When should a business be a “not for profit”?

Deciding the legal of form of a business requires understanding the long term intent of both the owner and the business. A common key intent is the desire to pass a business to one’s heirs. This usually rules out the use of nonprofit status for a business as the nonprofit form of organization is not inheritable.

So, why would an entrepreneur select the legal form of not for profit for the business?
Read how one business decided that being a nonprofit fit the services offered.

The mission of the organization is to provide information and support to both care takers of and individuals stricken with Lyme Tick Disease. This “business” provides support programs and links to resources to these individuals at no cost. Individuals with Lyme Tick Disease are situated across the United States and often lack access to information or support. The resource center, which is how the business defines itself, must be able to provide free assistance and yet still pay its operating costs.

As a nonprofit this “business” qualifies for financial assistance through tax deductible donations and grants from foundations and other sources. It does not pay any taxes on the monies it receives. It is only as an IRS certified entity that tax favored status can be attained. An organization must request tax exempt status and be approved by the state in which they are incorporated and the Federal Government. The assistance of a qualified attorney is recommended to complete these two applications. The cost to complete and submit the applications can be several hundreds of dollars.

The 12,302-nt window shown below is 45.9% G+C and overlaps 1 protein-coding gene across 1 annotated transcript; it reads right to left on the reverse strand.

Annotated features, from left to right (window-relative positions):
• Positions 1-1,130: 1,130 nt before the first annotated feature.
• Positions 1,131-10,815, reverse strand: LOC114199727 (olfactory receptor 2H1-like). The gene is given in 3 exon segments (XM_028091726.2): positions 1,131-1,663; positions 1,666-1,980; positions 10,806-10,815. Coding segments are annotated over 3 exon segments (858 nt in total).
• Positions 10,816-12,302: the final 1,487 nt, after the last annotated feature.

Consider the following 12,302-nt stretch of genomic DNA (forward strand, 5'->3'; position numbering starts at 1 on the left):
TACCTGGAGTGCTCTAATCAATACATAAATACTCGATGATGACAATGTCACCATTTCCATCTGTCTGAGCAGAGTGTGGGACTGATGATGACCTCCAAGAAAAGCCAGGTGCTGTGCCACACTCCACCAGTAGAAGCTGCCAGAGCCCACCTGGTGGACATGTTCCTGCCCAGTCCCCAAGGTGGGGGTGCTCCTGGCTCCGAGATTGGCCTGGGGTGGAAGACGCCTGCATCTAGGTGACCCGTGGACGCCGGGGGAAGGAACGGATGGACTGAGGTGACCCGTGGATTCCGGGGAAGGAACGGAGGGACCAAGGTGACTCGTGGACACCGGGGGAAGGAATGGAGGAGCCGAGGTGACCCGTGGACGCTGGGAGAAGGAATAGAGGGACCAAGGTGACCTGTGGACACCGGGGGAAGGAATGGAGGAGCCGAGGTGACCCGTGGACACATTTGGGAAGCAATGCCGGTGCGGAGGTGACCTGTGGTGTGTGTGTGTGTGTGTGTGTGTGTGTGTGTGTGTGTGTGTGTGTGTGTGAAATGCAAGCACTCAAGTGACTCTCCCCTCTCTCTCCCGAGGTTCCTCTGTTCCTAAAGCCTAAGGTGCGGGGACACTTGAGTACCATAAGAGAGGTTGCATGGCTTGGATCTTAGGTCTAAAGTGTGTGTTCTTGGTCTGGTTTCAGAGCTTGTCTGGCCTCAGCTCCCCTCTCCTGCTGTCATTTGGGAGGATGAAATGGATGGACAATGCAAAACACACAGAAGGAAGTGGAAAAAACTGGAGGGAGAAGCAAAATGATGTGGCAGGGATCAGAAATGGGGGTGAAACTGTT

The tax exempt organization must have an identified Board of Directors (BOD) which usually serves with no compensation. The BOD is responsible for the organization’s policies and compliance. They hire and fire staff which is responsible for the day to day running of the operation as determined by BOD policies and goals. This includes the Executive Director or CEO of the organization. Staff are paid and receive benefits similar to those provided by a for profit business.

The Executive Director is the chief operating officer of the nonprofit. Even though defined as a “not for profit” this business form is still a business and must conduct their operations within the rule of law. These entities can have annual excess revenue which can be held in reserve for future use. A not for profit can conduct fund raising campaigns to cover certain operating costs or building programs. These types of “businesses” must file an annual report to the state of incorporation each year and the IRS.

When the Executive Director of the resource center leave, retires or dies, even though they were responsible for creating this “business”, they can make no claims as to ownership.

Much of what has been discussed may not apply to other forms of nonprofits, such as family foundations. Contact an attorney or accountant specializing in non/not for profit business support for a more in depth or detailed discussion of the forms of nonprofit businesses.

In 2013 we explored the legal forms of business available to a business owner. For more information contact a qualified attorney. CMoynihan , 2013